1. Risk and Diversification: Introduction
  2. Risk and Diversification: What Is Risk?
  3. Risk and Diversification: Different Types of Risk
  4. Risk and Diversification: The Risk-Reward Tradeoff
  5. Risk and Diversification: Diversifying Your Portfolio
  6. Risk and Diversification: Conclusion


Whether it is investing, driving, or just walking down the street, everyone exposes themselves to risk. Your personality and lifestyle play a big role in how much risk you are comfortably able to take on. If you invest in stocks and have trouble sleeping at night, you are probably taking on too much risk. (For more insight, see A Guide To Portfolio Construction.)

Risk is defined as the chance that an investment's actual return will be different than expected. This includes the possibility of losing some or all of the original investment.

Those of us who work hard for every penny we earn have a harder time parting with money. Therefore, people with less disposable income tend to be, by necessity, more risk averse. On the other end of the spectrum, day traders feel if they aren't making dozens of trades a day there is a problem. These people are risk lovers.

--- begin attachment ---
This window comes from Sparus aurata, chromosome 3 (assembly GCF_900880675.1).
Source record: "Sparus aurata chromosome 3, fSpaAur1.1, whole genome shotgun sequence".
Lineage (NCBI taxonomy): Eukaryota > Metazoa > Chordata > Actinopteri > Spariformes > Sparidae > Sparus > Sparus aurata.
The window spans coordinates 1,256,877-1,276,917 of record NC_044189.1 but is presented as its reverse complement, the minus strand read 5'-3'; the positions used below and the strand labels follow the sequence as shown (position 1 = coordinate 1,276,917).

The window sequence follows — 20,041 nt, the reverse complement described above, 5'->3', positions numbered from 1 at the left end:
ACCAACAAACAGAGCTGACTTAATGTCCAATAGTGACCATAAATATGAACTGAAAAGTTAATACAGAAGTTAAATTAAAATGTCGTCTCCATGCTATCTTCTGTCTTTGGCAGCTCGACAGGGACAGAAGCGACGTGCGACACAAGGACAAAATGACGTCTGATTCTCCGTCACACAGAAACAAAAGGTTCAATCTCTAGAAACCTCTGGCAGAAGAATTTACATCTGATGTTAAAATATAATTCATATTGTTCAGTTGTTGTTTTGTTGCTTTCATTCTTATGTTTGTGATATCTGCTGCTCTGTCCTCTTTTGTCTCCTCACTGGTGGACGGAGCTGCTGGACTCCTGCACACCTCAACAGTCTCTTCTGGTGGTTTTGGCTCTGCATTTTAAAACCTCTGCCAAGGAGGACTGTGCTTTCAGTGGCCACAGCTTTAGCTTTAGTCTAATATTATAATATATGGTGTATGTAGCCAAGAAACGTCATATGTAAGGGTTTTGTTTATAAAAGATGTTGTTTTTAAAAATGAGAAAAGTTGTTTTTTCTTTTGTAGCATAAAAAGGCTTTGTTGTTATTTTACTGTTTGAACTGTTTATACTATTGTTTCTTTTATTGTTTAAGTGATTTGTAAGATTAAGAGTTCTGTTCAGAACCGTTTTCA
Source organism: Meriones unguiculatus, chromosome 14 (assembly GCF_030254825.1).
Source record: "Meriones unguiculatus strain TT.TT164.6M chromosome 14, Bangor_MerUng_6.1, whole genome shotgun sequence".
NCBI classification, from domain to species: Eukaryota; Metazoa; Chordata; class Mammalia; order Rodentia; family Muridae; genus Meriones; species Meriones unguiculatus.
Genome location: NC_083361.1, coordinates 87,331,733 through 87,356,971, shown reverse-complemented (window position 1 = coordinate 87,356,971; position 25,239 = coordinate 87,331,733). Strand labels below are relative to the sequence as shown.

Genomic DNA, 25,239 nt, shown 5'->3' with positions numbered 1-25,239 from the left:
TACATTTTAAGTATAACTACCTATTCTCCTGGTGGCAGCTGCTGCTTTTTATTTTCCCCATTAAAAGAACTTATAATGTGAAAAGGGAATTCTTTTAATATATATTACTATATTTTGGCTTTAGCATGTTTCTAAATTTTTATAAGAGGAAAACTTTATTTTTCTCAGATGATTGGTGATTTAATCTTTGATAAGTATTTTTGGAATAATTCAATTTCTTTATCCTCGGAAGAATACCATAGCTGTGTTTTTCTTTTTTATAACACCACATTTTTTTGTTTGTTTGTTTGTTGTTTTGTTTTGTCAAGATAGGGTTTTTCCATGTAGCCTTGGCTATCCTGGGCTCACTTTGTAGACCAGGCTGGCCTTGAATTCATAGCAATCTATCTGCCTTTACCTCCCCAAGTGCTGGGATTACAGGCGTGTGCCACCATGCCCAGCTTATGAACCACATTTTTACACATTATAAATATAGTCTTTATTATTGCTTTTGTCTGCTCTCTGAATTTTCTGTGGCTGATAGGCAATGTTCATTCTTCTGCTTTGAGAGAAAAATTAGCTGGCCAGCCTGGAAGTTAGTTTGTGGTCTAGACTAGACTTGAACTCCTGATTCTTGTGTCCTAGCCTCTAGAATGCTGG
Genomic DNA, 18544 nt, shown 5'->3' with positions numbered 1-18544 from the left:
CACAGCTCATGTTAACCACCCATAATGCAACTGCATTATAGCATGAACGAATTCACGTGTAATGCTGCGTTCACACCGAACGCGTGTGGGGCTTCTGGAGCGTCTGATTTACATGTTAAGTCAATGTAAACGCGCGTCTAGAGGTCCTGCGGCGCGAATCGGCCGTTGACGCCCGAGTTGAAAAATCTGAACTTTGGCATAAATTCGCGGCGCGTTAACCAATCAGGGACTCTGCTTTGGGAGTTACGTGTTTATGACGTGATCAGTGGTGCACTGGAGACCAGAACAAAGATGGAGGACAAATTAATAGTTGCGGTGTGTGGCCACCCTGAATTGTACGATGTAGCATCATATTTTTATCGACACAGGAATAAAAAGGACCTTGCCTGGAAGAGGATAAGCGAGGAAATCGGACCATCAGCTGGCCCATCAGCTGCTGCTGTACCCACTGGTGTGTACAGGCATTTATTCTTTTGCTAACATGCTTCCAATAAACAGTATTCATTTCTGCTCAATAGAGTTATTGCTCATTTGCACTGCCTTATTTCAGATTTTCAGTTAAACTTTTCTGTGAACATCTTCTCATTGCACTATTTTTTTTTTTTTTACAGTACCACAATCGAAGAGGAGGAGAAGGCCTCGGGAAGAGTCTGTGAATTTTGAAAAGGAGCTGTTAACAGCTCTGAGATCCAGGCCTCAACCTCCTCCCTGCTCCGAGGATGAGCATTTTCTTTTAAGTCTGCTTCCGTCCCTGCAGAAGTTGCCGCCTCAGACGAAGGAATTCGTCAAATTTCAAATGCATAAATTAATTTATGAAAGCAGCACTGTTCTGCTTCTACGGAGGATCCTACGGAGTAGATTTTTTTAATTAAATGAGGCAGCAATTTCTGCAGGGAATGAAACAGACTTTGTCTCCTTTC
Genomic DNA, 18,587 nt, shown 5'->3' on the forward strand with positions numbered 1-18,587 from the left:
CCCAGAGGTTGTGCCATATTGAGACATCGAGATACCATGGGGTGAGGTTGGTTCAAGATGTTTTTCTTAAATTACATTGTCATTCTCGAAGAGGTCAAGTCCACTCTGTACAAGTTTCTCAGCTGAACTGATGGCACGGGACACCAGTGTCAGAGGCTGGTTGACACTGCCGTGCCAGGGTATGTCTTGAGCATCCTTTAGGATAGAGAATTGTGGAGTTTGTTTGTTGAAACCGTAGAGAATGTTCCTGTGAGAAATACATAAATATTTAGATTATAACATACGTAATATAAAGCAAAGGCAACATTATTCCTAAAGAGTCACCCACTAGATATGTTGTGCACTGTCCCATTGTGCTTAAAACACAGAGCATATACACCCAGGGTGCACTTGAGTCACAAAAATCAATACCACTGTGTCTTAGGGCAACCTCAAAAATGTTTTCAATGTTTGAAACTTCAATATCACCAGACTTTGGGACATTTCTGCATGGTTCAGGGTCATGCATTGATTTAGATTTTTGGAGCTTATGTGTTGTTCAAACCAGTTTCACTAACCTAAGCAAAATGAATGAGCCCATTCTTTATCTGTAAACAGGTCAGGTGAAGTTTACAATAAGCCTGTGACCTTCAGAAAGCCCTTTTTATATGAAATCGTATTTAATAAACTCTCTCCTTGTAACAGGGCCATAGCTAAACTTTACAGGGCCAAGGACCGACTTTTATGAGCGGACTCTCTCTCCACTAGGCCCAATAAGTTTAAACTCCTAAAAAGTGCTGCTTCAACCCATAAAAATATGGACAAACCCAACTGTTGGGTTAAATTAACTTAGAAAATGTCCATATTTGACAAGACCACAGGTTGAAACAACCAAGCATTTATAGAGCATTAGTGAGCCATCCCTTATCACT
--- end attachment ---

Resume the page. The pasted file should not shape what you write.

When investing in stocks, bonds, or any investment instrument, there is a lot more risk than you'd think. In the next section, we'll take a look at the different kind of risk that often threaten investors' returns.


Risk and Diversification: Different Types of Risk
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